AUGUSTA, Maine — Lawmakers heard testimony Tuesday on when a teenager’s right to privacy should outweigh their parents’ right to know when it comes to sex, pregnancy, treatment for drug and alcohol problems or other medical issues.
In what was likely a precursor to bigger legislative battles to come over abortion, health and civil liberties groups squared off against advocates for stronger parental rights and social conservatives during a committee hearing.
The Legislature’s Judiciary Committee is considering two proposals to loosen Maine laws that allow minors to seek mental health counseling, treatment for substance abuse or prescription drugs — including contraceptives — without their parents’ knowledge.
Supporters argued that the measures were needed to address government intrusion into Mainers’ family lives.
“I believe the family unit is the most important foundation of our society and I believe having these laws only strengthens that foundation,” said Rep. Richard Cebra, R-Naples.
Opponents, however, warned that the bills would make Maine the most restrictive state in the nation regarding minors’ health privacy and could backfire, potentially resulting in additional pregnancies, abortions and abuse.
“We strongly believe that the health of Maine adolescents will be placed at risk with the passage of these two bills,” said Angela Westhoff, executive director of the Maine Osteopathic Association.
Cebra is the lead sponsor of the most controversial of the “parental consent” bills, LD 31, which would prohibit pharmacists or clinics from dispensing prescription drugs to minors without first receiving permission from a parent or guardian.
A second bill, LD 746, would require parental consent before a minor could receive treatment for substance abuse or emotional and psychological problems.
Both bills would exempt minors from having to receive permission if they are married, serve in the military or live independently from their parents. Cebra said he also intended to allow minors to seek a “judicial bypass,” while LD 746 would allow exceptions when seeking consent could result in “harm or maltreatment.”
Much of Tuesday’s testimony focused on teenagers’ access to birth control or treatment for sexually transmitted diseases.
Echoing the statements of many supporters, Brian Souchet of Brunswick said that rather than deterring sexual activity, distribution of contraceptives and birth control to teenagers only encourages such behavior.
Souchet strongly objected to the prospect of young, teenage girls being given powerful, hormone-altering drugs without their parents’ knowledge.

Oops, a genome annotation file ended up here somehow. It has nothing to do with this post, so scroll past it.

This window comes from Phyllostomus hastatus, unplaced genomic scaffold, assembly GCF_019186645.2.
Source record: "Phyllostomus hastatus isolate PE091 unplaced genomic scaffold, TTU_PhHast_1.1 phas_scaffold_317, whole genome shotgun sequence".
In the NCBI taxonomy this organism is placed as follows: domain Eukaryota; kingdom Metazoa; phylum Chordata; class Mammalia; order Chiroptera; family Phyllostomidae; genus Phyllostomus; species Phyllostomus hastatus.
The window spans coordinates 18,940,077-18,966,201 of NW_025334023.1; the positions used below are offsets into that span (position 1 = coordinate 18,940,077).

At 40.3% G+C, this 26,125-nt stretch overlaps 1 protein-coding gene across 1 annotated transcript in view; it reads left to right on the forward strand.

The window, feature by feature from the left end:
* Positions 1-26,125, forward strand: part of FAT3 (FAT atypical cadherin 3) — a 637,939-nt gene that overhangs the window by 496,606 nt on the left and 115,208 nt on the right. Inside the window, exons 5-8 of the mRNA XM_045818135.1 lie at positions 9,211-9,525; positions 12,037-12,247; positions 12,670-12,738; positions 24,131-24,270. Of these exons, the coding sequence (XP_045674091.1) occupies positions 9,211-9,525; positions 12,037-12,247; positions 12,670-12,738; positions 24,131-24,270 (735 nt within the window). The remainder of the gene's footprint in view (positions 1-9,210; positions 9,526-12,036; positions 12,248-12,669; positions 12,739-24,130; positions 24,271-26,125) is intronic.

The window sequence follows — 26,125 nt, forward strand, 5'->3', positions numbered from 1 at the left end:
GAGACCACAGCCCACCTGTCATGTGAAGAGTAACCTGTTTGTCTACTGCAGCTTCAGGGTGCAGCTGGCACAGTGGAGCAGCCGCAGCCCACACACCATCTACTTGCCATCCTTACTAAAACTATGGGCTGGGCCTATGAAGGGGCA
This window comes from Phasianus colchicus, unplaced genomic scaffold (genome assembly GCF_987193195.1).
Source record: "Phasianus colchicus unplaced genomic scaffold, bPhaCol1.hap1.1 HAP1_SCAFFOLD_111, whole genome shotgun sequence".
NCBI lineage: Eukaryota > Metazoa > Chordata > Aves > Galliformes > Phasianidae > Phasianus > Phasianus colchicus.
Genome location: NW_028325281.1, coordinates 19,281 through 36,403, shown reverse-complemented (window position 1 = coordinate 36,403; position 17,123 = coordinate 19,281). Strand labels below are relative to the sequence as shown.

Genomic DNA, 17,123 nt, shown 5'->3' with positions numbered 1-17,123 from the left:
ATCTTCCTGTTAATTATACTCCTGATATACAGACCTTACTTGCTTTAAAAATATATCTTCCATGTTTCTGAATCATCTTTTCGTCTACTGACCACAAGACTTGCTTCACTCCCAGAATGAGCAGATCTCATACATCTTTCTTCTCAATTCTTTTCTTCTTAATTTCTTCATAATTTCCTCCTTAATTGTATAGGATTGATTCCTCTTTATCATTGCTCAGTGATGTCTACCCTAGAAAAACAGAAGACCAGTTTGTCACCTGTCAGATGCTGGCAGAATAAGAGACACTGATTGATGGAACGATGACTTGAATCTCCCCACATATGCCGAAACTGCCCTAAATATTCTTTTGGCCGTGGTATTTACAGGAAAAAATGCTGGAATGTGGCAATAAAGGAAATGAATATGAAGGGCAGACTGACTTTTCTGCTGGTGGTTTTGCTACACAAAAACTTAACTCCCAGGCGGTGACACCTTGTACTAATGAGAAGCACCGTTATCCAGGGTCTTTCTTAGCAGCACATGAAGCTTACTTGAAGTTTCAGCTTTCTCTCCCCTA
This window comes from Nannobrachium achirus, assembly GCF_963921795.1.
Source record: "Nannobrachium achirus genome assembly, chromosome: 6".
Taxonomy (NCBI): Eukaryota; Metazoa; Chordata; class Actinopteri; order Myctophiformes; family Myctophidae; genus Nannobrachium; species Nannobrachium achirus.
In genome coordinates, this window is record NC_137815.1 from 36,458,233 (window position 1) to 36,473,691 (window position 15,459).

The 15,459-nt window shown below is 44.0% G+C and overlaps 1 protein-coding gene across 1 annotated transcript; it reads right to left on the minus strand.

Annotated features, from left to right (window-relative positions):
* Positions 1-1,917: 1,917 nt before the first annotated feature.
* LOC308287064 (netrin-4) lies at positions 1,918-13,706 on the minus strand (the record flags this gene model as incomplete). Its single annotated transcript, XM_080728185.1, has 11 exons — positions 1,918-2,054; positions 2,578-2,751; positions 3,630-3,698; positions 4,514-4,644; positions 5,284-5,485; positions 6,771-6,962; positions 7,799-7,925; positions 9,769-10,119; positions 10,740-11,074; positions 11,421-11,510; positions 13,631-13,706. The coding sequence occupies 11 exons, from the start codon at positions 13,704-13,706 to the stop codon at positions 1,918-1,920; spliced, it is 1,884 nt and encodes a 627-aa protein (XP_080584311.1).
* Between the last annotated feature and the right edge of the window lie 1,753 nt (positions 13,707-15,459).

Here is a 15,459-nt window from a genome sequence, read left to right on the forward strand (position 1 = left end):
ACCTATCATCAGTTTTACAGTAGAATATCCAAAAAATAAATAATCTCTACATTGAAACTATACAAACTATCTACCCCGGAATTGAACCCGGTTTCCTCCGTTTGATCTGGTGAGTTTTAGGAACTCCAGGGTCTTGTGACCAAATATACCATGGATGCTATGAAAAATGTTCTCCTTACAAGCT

But opponents — including numerous health professionals — said confidentiality laws for both prescription drugs and treatment are an unfortunate necessity. While parental involvement is always encouraged, the reality is not all teens have a healthy home life with supportive and understanding parents, the bills’ critics said.
Noreen Comeau, a nurse practitioner from Farmington and a representative of the Maine Nurse Practitioner Association, said teens come to her office confidentially for a variety of reasons.
In some cases, they are seeking treatment for substance abuse problems after being introduced to the drugs or alcohol by their parents.
Gordon Smith, executive director of the Maine Medical Association, which represents approximately 3,500 physicians and medical students, said those confidentiality clauses were written into law as many as 40 years ago with the goal of encouraging adolescents to get medical care.
“Physicians do try to involve families and parents in the care of adolescents,” Smith said. “It is simply that, in some instances, they need the flexibility to treat some adolescents confidentially. … I think we should allow them to do what they are trained to do.”
But Nick McGee, a father of three from Scarborough who supports the two bills, said the state policies are backward. Instead of assuming all parents are irresponsible, the state should have to prove that parents are incapable of caring for their children before taking away their right to know about important health issues.
With a new Republican majority in Augusta, observers are expecting battles over abortion to be more heated than usual this legislative session. Public hearing dates have not been scheduled for the abortion-related bills, however.